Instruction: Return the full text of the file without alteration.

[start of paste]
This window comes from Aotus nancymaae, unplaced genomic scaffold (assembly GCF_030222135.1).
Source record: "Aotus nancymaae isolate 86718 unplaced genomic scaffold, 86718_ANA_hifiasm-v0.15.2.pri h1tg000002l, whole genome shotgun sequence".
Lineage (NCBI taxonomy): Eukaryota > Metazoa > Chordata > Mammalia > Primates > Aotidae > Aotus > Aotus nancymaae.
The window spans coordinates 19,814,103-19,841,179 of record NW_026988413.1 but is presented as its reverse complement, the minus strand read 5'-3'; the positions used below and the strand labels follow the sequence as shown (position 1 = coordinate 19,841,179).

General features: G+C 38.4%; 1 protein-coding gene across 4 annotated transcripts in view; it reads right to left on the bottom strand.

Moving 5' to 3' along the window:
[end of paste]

This window comes from Aotus nancymaae, unplaced genomic scaffold (assembly GCF_030222135.1).
Source record: "Aotus nancymaae isolate 86718 unplaced genomic scaffold, 86718_ANA_hifiasm-v0.15.2.pri h1tg000002l, whole genome shotgun sequence".
Lineage (NCBI taxonomy): Eukaryota > Metazoa > Chordata > Mammalia > Primates > Aotidae > Aotus > Aotus nancymaae.
The window spans coordinates 19,814,103-19,841,179 of record NW_026988413.1 but is presented as its reverse complement, the minus strand read 5'-3'; the positions used below and the strand labels follow the sequence as shown (position 1 = coordinate 19,841,179).

General features: G+C 38.4%; 1 protein-coding gene across 4 annotated transcripts in view; it reads right to left on the bottom strand.

Moving 5' to 3' along the window: